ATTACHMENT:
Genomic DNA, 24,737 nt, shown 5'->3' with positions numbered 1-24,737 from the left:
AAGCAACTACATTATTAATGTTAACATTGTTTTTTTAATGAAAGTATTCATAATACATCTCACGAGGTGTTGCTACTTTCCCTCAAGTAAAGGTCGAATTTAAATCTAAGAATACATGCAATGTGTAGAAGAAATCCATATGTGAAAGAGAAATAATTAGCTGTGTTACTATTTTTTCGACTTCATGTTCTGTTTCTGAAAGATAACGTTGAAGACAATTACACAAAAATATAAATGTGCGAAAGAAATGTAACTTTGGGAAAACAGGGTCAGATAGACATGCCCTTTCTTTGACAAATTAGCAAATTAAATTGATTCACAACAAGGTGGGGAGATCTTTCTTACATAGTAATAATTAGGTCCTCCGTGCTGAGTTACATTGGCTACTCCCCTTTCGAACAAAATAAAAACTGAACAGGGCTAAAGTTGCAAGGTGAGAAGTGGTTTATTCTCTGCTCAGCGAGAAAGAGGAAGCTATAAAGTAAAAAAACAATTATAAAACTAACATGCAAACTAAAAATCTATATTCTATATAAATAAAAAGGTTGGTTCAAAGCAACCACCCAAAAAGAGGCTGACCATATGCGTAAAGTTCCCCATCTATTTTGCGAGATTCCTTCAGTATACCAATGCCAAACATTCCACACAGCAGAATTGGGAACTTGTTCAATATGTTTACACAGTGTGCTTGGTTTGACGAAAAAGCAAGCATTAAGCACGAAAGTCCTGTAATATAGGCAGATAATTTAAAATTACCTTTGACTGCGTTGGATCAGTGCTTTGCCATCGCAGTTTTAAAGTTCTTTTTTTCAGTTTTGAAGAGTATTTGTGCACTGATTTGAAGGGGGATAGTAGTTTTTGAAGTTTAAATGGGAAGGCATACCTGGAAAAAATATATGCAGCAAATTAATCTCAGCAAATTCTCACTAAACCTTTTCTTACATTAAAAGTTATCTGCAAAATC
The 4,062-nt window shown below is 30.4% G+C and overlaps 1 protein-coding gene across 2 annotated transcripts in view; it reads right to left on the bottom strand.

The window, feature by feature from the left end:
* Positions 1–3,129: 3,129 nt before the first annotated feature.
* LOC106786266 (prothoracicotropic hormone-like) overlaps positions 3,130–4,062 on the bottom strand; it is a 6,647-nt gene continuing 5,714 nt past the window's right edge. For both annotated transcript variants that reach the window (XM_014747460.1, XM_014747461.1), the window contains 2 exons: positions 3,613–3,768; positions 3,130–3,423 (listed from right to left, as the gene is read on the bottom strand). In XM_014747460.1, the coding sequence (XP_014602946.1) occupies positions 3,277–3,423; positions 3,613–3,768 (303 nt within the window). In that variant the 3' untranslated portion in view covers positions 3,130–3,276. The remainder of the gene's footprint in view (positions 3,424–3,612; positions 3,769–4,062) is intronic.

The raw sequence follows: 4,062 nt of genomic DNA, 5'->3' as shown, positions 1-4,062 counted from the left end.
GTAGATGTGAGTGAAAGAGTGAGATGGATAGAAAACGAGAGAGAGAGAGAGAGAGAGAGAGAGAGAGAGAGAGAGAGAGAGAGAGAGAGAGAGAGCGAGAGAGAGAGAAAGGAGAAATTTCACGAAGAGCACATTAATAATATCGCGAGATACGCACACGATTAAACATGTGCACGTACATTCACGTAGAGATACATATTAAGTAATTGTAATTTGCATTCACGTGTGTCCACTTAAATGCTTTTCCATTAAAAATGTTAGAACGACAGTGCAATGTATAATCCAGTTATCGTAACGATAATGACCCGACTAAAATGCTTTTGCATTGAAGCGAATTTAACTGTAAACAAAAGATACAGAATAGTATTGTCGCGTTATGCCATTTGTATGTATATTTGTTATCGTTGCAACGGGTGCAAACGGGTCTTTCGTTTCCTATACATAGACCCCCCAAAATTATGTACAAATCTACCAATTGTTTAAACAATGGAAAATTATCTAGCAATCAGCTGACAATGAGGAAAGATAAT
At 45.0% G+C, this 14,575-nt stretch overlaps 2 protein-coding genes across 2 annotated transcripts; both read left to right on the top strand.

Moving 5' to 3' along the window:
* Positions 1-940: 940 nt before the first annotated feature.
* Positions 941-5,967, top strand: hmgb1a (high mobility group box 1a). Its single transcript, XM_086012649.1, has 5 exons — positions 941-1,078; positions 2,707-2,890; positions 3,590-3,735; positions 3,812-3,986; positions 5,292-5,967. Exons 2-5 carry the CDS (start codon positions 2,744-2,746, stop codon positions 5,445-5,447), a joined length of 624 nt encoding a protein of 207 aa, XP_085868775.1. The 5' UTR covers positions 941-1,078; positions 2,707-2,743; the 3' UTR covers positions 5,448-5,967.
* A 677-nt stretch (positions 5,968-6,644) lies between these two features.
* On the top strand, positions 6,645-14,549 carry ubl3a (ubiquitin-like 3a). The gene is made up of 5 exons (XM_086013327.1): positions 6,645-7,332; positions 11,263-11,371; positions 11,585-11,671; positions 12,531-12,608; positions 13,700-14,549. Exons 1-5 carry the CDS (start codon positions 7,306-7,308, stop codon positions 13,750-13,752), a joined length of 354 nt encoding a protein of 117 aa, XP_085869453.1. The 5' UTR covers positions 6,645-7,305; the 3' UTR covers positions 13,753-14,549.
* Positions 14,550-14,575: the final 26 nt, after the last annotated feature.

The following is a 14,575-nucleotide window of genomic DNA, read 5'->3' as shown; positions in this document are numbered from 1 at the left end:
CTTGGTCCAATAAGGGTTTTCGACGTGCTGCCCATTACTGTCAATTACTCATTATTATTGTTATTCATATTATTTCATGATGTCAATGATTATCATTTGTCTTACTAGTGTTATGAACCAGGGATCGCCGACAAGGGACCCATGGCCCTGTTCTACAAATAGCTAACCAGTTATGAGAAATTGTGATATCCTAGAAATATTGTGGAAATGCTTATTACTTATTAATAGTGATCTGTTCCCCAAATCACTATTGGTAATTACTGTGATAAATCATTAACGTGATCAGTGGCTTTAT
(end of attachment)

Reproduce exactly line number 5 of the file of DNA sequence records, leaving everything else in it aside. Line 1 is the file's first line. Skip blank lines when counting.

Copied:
* Positions 1–3,129: 3,129 nt before the first annotated feature.